Lords of Black has already established a signature sound. How has it evolved and will it keep evolving from where you are now? “We know what kinds of weapons we have in the band. My voice is not the best or the worst. It’s just my particular way to sing. Then we have this strong songwriting from Tony Hernando and the way he can play the guitar. We have this other element, on the drums with Andy C. He’s a really great and strong drummer and he can write lyrics and melodic songs. We try to put together all this in a big mix in the Lords of Black music. It’s distinctive kind of music. I think with the third album, we’re just trying to fill the empty spaces between the first and the second album. On the first album, we didn’t have any fan base. On the second album, you have a fan base because people start to know the band. On the third album, we need to fill the space between the people who love the band and people who know the band. You’re gonna hear the Lords of Black sound, but you’re gonna hear something different, something new, because we have these progressive elements and heavy metal, classic. We have a lot of things to show the people there.”
Power metal legend Roland Grapow has produced the first two Lords of Black albums. How important is he for the band? “We feel that Roland is kind of the fifth member of the band. He knows, he has this background from Helloween and Masterplan. He knows what we need to do with the music, with the sound. He’s been working with us from the very beginning on every album, on the songwriting process. He helps us choosing songs for the final track list. We love to work with Roland.”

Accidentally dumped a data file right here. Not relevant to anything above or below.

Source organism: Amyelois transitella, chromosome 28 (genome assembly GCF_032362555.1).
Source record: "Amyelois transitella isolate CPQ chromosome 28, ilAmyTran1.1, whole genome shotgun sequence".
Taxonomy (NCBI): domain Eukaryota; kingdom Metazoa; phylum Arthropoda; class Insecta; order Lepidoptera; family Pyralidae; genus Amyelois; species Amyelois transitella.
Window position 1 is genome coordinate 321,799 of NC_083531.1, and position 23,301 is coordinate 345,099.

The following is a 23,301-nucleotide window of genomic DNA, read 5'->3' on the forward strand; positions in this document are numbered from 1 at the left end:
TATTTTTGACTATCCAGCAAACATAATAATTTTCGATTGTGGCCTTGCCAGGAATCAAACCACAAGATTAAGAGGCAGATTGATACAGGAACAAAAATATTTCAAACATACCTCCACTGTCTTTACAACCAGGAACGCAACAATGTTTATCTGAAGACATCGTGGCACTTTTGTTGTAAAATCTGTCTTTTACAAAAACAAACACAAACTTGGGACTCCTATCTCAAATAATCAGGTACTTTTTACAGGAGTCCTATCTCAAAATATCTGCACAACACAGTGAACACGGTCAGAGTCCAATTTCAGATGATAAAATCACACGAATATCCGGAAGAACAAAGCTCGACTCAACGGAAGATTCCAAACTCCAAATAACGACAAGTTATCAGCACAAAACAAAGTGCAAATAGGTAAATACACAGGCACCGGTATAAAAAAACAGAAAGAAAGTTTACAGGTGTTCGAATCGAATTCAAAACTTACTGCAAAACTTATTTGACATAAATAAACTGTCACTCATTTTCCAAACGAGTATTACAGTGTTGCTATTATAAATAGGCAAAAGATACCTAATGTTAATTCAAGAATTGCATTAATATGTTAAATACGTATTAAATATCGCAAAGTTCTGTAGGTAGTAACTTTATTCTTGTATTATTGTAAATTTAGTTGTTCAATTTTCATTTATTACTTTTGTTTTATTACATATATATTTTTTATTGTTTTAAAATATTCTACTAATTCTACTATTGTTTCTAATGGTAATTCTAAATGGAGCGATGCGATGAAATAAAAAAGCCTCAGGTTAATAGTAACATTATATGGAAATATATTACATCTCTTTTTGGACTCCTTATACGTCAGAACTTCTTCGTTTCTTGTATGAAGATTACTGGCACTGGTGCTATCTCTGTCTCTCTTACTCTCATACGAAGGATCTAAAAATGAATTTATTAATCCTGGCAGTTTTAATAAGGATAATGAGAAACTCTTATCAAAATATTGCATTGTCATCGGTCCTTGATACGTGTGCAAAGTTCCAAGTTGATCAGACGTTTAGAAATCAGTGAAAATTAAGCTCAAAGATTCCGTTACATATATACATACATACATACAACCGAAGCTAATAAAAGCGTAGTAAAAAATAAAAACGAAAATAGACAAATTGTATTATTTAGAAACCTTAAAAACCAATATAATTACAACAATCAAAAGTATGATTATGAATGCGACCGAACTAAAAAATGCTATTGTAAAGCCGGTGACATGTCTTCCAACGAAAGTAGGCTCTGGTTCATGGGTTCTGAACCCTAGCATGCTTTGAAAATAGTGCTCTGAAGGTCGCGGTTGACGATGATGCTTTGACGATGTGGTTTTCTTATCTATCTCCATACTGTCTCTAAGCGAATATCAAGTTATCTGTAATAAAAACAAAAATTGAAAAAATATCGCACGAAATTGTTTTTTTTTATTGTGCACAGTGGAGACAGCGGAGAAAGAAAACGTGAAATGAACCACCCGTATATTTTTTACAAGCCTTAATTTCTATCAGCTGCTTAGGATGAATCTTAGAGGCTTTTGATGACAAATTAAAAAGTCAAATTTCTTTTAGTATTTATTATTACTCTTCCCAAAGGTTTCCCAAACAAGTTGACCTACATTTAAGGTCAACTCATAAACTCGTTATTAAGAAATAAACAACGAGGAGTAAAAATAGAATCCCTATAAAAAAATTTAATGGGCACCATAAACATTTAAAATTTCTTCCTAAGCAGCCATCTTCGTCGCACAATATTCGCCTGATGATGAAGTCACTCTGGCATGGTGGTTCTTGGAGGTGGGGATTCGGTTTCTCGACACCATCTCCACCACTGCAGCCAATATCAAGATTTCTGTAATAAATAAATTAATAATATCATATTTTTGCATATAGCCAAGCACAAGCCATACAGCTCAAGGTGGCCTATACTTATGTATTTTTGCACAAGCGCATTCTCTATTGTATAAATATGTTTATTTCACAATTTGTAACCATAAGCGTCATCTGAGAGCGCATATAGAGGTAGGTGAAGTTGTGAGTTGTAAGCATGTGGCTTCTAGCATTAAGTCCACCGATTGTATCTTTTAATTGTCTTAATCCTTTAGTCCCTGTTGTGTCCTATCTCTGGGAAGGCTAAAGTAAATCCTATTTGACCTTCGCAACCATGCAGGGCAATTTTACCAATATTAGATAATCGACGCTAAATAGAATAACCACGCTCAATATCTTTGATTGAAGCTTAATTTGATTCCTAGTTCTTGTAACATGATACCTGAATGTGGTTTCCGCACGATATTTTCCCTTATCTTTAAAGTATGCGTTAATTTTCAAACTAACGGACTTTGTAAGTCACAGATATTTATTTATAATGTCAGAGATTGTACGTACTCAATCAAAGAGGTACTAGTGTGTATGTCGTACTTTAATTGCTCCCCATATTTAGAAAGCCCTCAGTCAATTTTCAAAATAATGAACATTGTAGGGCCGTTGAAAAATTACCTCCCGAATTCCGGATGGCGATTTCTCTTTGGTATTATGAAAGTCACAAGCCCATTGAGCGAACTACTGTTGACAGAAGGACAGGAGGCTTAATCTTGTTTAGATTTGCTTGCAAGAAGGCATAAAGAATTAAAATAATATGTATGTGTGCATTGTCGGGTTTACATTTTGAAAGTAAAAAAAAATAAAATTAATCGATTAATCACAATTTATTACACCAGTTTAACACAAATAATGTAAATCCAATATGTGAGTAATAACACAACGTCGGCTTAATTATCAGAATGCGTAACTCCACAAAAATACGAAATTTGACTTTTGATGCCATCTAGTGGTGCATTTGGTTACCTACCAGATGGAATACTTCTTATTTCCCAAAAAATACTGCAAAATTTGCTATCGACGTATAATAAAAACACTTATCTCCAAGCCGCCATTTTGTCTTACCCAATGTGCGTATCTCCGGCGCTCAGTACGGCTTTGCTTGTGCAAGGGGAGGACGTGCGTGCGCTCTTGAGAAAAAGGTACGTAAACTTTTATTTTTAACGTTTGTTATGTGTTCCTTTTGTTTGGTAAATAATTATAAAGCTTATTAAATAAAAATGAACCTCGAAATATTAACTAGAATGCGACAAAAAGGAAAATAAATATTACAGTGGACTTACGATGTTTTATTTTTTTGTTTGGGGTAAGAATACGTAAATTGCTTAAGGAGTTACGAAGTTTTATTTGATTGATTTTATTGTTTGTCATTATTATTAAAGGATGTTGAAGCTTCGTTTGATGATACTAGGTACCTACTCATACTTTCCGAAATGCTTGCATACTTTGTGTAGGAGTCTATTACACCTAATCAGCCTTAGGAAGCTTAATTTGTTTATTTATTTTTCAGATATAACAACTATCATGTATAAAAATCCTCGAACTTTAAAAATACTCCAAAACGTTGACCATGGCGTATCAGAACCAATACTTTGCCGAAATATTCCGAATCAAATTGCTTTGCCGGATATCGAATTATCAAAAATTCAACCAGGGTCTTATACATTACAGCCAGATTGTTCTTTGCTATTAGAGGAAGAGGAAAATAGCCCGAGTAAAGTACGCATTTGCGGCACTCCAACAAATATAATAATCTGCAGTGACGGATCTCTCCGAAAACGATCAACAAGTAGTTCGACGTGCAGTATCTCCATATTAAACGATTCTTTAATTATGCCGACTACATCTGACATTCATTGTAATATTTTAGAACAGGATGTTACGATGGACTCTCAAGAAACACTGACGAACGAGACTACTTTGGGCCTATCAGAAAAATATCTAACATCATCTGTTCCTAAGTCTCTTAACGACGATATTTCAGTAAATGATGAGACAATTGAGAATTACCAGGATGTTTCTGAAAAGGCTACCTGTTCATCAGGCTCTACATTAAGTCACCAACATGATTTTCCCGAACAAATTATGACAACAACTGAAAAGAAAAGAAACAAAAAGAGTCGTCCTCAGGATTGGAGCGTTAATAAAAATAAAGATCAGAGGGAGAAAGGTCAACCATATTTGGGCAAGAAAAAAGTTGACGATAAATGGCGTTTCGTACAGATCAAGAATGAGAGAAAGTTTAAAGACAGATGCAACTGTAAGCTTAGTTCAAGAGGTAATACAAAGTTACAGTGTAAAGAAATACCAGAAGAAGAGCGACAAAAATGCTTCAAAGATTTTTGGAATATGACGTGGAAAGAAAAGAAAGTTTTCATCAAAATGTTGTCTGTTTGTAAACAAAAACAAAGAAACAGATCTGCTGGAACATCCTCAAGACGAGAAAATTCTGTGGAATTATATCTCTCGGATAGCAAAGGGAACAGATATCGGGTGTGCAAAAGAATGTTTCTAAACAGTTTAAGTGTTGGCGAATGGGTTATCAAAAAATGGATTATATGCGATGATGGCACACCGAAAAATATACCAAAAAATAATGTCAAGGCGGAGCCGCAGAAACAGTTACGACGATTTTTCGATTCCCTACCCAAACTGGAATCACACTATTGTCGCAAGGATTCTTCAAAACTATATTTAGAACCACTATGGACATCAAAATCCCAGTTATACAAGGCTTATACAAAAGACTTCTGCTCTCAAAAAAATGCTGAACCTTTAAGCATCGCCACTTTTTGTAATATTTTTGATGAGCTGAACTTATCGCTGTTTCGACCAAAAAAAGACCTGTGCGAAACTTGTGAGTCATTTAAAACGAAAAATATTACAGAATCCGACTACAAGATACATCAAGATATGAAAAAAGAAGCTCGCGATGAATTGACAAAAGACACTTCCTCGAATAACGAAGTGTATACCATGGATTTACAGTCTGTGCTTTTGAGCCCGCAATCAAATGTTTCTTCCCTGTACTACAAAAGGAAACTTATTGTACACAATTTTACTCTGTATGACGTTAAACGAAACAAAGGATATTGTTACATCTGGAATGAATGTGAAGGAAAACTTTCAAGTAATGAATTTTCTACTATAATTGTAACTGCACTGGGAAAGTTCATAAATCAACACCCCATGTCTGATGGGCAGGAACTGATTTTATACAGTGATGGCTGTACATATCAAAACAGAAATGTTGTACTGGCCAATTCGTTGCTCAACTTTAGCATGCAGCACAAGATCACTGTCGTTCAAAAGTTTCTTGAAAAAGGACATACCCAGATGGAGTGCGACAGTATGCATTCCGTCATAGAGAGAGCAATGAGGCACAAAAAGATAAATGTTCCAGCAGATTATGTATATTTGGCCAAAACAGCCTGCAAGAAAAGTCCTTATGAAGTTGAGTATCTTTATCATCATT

In Lords of Black you are singing songs you have helped create, but in Rainbow, so far, you are singing classic rock songs shaped by industry legends like Ronnie James Dio, Graham Bonnet and Joe Lynn Turner. Do you feel pressure when you perform their songs? “Not really. I prefer to sing the songs in my own way, in my own style. Obviously you need to show some respect when you do those kind of songs with vocalists that I love, of course. But I always try to sing the songs in a Ronnie Romero way. So, pressure, nothing! And with Lords of Black and the sound, it’s just about fun.”
At Lords of Black live shows, the band has mixed their original material with performing some well-chosen rock classics. “We always try to choose songs that we love. I started to listen to Rainbow and Deep Purple when I was seven years old. So, I really love to sing Rainbow songs, even with my band, not just with Ritchie. But sometimes we play Queen songs. Even on the last album we recorded a Bruce Dickinson song, ‘Tears of the Dragon’. And we recorded ‘Innuendo’ from Queen and ‘Lady of the Lake’ from Rainbow,” explains Romero who also reveals that “we have an Anthrax song!” which has been recorded but not yet released. “For the Japanese fans we have a special set list with a special encore with special covers.”
While Lords of Black keeps busy with gigs around the world, they have also started work on the next album. “In fact, right now we are recording the album. We are recording the vocals. We have these Japanese shows, then we go back to Madrid to record the vocals. And then we need to go to Atlanta to the ProgPower festival. Then we have a mini tour with Voodoo Circle. It’s five or six dates around Europe. Then probably we will go to Russia in December. It’s not done with the dates, but probably we will make a couple of shows there at the end of the year.”